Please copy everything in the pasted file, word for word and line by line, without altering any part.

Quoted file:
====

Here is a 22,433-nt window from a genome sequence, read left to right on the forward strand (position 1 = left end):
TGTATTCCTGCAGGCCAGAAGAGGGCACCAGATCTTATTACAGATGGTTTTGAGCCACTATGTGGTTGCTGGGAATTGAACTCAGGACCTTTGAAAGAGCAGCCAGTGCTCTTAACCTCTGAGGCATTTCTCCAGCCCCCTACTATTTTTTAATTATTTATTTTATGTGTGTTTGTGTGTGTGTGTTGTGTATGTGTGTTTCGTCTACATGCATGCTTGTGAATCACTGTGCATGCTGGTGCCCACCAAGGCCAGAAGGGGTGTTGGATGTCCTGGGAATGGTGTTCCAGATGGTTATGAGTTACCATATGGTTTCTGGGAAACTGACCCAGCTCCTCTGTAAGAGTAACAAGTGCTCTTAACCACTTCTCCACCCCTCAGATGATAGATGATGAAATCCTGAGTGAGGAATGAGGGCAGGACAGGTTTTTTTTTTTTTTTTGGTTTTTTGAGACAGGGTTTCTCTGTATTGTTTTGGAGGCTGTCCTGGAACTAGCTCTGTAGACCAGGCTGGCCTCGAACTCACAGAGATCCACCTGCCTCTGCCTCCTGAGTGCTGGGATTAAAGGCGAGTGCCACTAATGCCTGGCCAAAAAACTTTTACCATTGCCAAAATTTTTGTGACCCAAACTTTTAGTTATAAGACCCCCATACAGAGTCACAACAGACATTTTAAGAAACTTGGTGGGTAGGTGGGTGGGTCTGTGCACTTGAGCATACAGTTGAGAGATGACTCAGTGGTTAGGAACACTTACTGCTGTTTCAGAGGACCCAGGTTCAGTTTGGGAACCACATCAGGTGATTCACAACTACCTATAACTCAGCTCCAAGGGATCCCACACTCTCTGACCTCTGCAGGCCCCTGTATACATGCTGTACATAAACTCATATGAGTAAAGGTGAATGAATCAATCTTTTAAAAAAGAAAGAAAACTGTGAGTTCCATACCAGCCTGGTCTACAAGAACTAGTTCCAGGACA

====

Here is a 22,433-nt window from a genome sequence, read left to right on the forward strand (position 1 = left end):
TGTATTCCTGCAGGCCAGAAGAGGGCACCAGATCTTATTACAGATGGTTTTGAGCCACTATGTGGTTGCTGGGAATTGAACTCAGGACCTTTGAAAGAGCAGCCAGTGCTCTTAACCTCTGAGGCATTTCTCCAGCCCCCTACTATTTTTTAATTATTTATTTTATGTGTGTTTGTGTGTGTGTGTTGTGTATGTGTGTTTCGTCTACATGCATGCTTGTGAATCACTGTGCATGCTGGTGCCCACCAAGGCCAGAAGGGGTGTTGGATGTCCTGGGAATGGTGTTCCAGATGGTTATGAGTTACCATATGGTTTCTGGGAAACTGACCCAGCTCCTCTGTAAGAGTAACAAGTGCTCTTAACCACTTCTCCACCCCTCAGATGATAGATGATGAAATCCTGAGTGAGGAATGAGGGCAGGACAGGTTTTTTTTTTTTTTTTGGTTTTTTGAGACAGGGTTTCTCTGTATTGTTTTGGAGGCTGTCCTGGAACTAGCTCTGTAGACCAGGCTGGCCTCGAACTCACAGAGATCCACCTGCCTCTGCCTCCTGAGTGCTGGGATTAAAGGCGAGTGCCACTAATGCCTGGCCAAAAAACTTTTACCATTGCCAAAATTTTTGTGACCCAAACTTTTAGTTATAAGACCCCCATACAGAGTCACAACAGACATTTTAAGAAACTTGGTGGGTAGGTGGGTGGGTCTGTGCACTTGAGCATACAGTTGAGAGATGACTCAGTGGTTAGGAACACTTACTGCTGTTTCAGAGGACCCAGGTTCAGTTTGGGAACCACATCAGGTGATTCACAACTACCTATAACTCAGCTCCAAGGGATCCCACACTCTCTGACCTCTGCAGGCCCCTGTATACATGCTGTACATAAACTCATATGAGTAAAGGTGAATGAATCAATCTTTTAAAAAAGAAAGAAAACTGTGAGTTCCATACCAGCCTGGTCTACAAGAACTAGTTCCAGGACA